Thursday, November 5, 2015

Today by Richard Cooke

Stuck in flypaper
Australia has never come to terms with its role in the Iraq War. It doesn’t look like that’s going to change.

An Australian officer prepares to head home from Iraq in 2003. Source

It’s a week since Tony Blair apologised for the Iraq War. “I can say that I apologize for the fact that the intelligence we received was wrong,” he told Fareed Zakaria on CNN, “because, even though he had used chemical weapons extensively against his own people, against others the program in the form that we thought it was did not exist in the way that we thought.” There’s not a lot of responsibility in that “we received”, or a lot of contrition wrapped around the excuse. But I guess it’s something.

Here in Australia there’s nothing. Not long after the interview, Andrew Wilkie made one of his semi-regular calls for an enquiry into the war, and got the usual tumbleweeds in response. A few weeks ago, Tanya Plibersek suggested there might be a parliamentary debate on our involvement in Iraq and Syria. Liberal backbencher Andrew Nikolic said this was “a political bone designed to appease the hard-left members of the Labor Left faction and their fellow travellers in the Greens party.” After almost 15 years of fighting, even asking what it’s for is ideologically suspect.

But there have been some climb-downs from the old vaunting rhetoric. Last year John Howard said he was “embarrassed” that WMD claims had proved false. (In the past, those holding out for a Howard apology have had a long wait on their hands.) The most interesting change came from Tony Abbott. Introducing Australia’s Syria mission, he assured the public that “no one is talking about what might be described as trying to bring liberal pluralist democracy to a part of the world which hasn’t experienced very much of that”. Because who would sign up to a crazy scheme like that, right??

Perhaps Australia never had a real reckoning over Iraq because our involvement was mainly rhetorical. Alexander Downer would say things like “we are engaged in a war to protect the very civilisation we have worked so hard to create”, and then deploy a few hundred troops to build schools, far away from the action. Not a single digger died in combat. For all the blather about leftish fifth columns, the Howard government recognised the Australian public would only indulge an involvement on the most limited scale possible.

But that shouldn’t obscure that we assisted in a murderous, multi-trillion dollar campaign to destabilise and then democratise the Middle East. And that’s the real problem with the Iraq War – not that it was a failure, but that it was a phenomenal success. At the start of the conflict, journalists like Mark Steyn (who enjoyed an unusual level of access to the Australian government) enthused about just how chaotic things would get. “Amr Moussa, secretary-general of the Arab League, issued a stern warning to the BBC: a US invasion of Iraq would ‘threaten the whole stability of the Middle East’,” Steyn wrote in his internationally syndicated column. “He’s missing the point: that’s the reason it’s such a great idea." Mission accomplished, then.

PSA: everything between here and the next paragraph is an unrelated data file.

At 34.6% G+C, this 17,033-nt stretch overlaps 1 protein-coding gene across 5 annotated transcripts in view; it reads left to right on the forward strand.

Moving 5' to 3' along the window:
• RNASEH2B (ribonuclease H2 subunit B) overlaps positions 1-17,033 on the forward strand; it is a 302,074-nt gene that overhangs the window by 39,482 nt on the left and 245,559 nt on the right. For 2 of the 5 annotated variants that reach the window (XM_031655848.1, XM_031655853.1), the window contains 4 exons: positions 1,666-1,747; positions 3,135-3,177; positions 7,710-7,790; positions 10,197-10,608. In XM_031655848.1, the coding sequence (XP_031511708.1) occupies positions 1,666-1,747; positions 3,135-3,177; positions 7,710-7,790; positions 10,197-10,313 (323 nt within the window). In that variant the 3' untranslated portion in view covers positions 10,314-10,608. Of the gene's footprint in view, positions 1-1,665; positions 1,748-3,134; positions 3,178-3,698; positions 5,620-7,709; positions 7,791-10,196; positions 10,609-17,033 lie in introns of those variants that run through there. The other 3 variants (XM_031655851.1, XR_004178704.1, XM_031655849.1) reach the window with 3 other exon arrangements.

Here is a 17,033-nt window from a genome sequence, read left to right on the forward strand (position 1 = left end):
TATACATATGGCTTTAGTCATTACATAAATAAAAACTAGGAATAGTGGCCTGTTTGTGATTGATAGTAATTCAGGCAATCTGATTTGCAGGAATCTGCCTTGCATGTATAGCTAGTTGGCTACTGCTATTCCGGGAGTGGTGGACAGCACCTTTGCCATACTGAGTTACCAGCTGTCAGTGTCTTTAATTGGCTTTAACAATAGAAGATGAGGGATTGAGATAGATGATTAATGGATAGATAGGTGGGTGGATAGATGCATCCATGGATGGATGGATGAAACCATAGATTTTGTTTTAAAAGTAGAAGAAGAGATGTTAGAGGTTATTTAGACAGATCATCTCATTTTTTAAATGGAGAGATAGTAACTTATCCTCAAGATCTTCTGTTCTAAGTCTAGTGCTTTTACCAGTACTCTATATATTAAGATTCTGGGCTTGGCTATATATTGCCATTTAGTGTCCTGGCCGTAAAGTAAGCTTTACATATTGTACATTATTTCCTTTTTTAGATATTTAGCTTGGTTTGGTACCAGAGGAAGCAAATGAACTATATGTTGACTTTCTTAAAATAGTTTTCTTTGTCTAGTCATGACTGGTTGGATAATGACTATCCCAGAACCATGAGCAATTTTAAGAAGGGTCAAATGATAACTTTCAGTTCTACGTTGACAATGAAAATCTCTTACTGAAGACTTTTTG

The thinking was that after the “the birth pangs of a new Middle East” (Condoleezza Rice’s phrase), power in the region would tilt towards pro-Western powers and away from Iran, Syria and Saudi Arabia. Elections would serve as a beacon, disintegrating dictatorships through uprisings and reform. Iraq would become a model (once a neo-con favourite, the expat blog “Iraq the Model” hasn’t been updated since 2011).

Except the new Middle East is a breech birth. Instead of Iraq becoming more like Turkey, Turkey has become more like Iraq, through elections, ironically enough. Days ago it quickened its slide into a Sunni autocracy, one that sponsors barbaric transnational terrorists groups and attacks its own people (the Kurds, just like Saddam). Australia continues to train Iraqi troops, who have a disconcerting tendency to hand billions of dollars’ worth of weapons over to ISIS without fighting. “That’s a bad sign,” the US Senator Roy Blunt said when told Iraqi troops had taken to wearing civilian clothes under their uniforms.

There were also bad signs in 2006, when Iraqi troops were handed the city of Najaf by Coalition forces. After the ceremony, they celebrated by biting the heads off frogs, and ate the heart of a live rabbit. That’s when everything was going swimmingly according to the war’s cheerleaders, the point right before Obama’s supposed weakness and Western vacillation came and ruined the prosperous future of a stable Middle East. One of these cheerleaders, Richard Perle, was saying Iraq should be run by Ahmad Chalabi as late as last year. That’s the man who fed the CIA with bogus intelligence, but he can hardly be blamed. “Ahmad’s problem is that Ahmad is usually the smartest man in the room,” one of Chalabi’s colleagues told the reporter Dexter Filkins. “And he thinks he can control what happens.” Chalabi died this week; that problem didn’t. Still, to talk it through would be picking over old bones. We should save accountability for areas where it belongs, like pink batts.


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Richard Cooke

Richard Cooke is The Monthlys US correspondent and contributing editor. 


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